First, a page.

7. We had a fireplace in the farmhouse where I grew up. They don’t do much to heat unless you are sitting right in front of them. For the most part, they just suck the heat out of the house. When we were stationed in Colorado Springs, we had a hearth and chimney put in and installed a wood stove. It was the best heat we have ever had in a house. It took very little to heat the house which was on 4 small levels. We would get a cutting permit every year and head up to the national forest over the summer and cut downed and marked trees for our firewood. Great exercise at 8 and 9,000 feet. The girls (3rd to 5th grade) were a big help. We live in TN now and bought a 1898 farm house that needed to be gutted and redone. That was just as well since there was no insulation and the curtains fluttered when the wind blew. The modern addition was a mess and had a fireplace. It had only been used one winter and the wall and ceiling were black. The chimney was too short to draw properly. When we redid that room, we put in a hearth and a good chimney and put in a wood stove. This house is much bigger than the other one, but the stove heats it just fine. An added bonus is I can cook on it if I choose. Our son cuts trees so our supply of wood has not been a problem. After the first ten years, my husband broke down and got a log splitter. A good decision on his part. We have a heat pump and when it gets really cold, it is useless for keeping the house warm. We have swing out arms on the stove for drying racks, keep an open pan of water for humidity, and have a kettle on so there is hot water for tea at all times. It is the best heat you can get for keeping a house toasty warm.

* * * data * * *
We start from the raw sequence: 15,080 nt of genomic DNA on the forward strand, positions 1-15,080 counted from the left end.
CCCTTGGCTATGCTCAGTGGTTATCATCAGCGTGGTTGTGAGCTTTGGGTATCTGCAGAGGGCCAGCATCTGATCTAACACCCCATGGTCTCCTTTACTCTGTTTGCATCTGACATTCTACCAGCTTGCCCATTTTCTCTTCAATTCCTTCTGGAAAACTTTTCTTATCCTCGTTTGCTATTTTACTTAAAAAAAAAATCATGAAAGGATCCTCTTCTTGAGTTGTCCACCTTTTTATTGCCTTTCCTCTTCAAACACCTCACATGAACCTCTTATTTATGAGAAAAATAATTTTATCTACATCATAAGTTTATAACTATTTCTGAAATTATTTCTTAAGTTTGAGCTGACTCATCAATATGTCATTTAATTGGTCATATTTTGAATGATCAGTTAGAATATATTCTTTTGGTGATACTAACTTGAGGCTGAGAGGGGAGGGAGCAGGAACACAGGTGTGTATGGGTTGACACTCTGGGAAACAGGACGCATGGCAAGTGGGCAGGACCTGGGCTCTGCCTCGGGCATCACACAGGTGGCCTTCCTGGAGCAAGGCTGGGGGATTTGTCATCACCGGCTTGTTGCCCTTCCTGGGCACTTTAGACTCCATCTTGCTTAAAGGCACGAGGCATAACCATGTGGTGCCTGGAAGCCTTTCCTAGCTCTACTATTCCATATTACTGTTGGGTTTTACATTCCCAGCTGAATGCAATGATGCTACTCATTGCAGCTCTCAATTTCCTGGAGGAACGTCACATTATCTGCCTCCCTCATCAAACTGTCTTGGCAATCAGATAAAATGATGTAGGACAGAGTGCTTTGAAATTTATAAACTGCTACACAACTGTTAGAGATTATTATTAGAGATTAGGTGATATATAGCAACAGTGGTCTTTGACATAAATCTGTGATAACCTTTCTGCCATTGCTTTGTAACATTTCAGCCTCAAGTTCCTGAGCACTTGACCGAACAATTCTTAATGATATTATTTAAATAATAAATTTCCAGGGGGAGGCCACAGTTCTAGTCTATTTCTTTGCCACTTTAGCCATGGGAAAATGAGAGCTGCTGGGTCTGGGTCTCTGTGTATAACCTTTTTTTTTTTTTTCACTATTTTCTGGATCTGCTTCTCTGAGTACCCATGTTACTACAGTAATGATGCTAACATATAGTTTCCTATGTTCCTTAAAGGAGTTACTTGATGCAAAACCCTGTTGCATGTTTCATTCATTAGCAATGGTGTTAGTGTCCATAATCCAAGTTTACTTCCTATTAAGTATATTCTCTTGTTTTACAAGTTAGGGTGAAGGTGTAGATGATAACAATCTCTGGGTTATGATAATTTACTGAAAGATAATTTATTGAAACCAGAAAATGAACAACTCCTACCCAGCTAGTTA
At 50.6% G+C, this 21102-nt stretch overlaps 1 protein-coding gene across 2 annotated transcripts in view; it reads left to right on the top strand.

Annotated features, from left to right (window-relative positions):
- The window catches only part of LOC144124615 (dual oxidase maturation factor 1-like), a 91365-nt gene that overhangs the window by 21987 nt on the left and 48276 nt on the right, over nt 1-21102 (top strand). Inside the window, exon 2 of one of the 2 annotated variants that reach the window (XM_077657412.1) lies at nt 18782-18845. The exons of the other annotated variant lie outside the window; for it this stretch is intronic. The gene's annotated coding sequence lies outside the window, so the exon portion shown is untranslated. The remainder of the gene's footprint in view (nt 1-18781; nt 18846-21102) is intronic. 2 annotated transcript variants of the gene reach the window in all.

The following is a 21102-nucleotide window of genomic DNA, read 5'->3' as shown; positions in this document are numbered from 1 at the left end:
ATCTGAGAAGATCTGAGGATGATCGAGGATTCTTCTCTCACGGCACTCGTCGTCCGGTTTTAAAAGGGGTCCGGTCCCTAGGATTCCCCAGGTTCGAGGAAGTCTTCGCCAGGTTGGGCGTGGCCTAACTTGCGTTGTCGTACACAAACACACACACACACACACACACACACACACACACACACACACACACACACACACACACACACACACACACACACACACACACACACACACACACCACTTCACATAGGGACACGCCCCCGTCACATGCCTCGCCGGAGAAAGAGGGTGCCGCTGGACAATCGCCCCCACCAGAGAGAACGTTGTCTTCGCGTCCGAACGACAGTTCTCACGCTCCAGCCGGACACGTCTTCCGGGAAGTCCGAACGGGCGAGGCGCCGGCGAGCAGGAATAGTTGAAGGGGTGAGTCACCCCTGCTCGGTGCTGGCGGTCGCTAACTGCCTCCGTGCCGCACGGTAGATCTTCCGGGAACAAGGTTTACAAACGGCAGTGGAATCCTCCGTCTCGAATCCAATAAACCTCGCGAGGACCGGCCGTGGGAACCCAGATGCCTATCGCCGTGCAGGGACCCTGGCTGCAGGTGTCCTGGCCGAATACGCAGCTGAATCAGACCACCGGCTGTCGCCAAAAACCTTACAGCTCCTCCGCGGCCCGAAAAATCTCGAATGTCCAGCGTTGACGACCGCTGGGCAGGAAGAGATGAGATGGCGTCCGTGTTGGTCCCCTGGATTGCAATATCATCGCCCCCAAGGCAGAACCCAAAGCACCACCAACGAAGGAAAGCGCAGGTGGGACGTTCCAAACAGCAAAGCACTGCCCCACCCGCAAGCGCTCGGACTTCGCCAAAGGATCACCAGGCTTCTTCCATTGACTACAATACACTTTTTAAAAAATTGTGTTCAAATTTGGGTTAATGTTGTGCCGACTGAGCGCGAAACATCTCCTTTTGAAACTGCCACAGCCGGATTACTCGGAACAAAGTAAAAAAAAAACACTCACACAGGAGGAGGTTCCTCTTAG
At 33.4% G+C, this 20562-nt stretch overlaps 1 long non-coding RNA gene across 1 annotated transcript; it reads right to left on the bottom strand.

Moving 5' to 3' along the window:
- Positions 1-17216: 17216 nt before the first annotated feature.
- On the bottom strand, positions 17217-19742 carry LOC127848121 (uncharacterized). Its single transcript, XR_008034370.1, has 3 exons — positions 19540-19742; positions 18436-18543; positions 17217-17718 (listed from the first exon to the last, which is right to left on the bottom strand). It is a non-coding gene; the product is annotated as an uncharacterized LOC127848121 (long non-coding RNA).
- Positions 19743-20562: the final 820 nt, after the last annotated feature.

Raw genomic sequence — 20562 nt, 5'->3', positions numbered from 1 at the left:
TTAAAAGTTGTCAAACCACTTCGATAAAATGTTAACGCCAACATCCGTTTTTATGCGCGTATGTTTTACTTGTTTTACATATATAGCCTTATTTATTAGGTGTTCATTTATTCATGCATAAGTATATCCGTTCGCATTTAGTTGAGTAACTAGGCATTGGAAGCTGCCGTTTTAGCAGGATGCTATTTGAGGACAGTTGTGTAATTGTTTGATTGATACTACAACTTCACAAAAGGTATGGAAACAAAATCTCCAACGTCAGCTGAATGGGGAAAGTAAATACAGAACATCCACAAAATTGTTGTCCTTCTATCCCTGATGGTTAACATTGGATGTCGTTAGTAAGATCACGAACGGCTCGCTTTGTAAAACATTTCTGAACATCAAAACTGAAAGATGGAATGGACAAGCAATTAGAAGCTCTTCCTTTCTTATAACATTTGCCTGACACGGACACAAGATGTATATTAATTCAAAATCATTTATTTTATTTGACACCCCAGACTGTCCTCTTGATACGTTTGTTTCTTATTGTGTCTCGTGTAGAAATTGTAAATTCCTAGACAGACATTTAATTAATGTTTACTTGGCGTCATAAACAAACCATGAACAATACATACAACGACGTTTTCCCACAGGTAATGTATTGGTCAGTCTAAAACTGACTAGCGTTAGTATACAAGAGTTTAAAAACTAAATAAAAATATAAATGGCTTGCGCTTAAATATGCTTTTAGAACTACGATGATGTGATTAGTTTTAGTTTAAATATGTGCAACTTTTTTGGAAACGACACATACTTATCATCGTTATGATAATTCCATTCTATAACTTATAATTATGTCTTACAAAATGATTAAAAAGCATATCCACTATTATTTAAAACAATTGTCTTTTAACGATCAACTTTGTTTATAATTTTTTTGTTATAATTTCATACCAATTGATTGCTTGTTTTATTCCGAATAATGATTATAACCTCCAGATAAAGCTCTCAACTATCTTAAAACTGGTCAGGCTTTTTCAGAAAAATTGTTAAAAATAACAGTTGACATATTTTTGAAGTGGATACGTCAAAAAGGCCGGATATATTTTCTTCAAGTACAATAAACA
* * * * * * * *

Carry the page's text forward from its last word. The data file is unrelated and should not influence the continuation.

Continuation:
It would be nice to have such a nice supply of wood dropped off, but at 1.6 acres, our yard isn’t as big as yours. At least we have a nice view of the mountains.

    Thank you for an interesting post. By the look of things, your wood pile and gardens will be keeping you busy this Fall. Stay safe and healthy.

    • Please forgive the late reply, Patricia. I’ve been off the internet for a couple of days and am catching up. I love this story! I can just see everything you’re writing about and it’s so interesting. I can see where the log pile would take up a good chunk of real estate, lol. Enjoy your mountain view and stay safe!

  8. Log splitters are so nice! I grew up with wood and coal stoves and winter time is when my dad would cut wood thinning and cleaning our wood lot. The logs,not very big diameter, would be hauled home and stacked in the yard until a nice day in March when the buzz saw would be hooked by a long belt to the tractor power take off and the logs cut. Then we kids had to stack the wood in the woodshed which was attached to the house. I was a junior in college when my parents finally got central heating. How much warmer the bedrooms were. They did keep one smaller wood stove and it came in handy many times during power outages.
    When we built our house we put in a fireplace which we love. I do think a wood stove would have been more efficient.

    • Please forgive the late reply, Alice. I’ve been off the internet. Log splitters are the best. Love the stuff about the buzz saw. Central heating is nice, but I love turning my back to the stove and warming up. 🙂 Stay safe!

  9. This was so interesting, Jeannie. And I love that someone is cleaning up the forests and putting the wood to good use instead of just letting it lay on the forest floor. There’s nothing like the crackle of a warm fire!!

    I love these peeks into your life!!!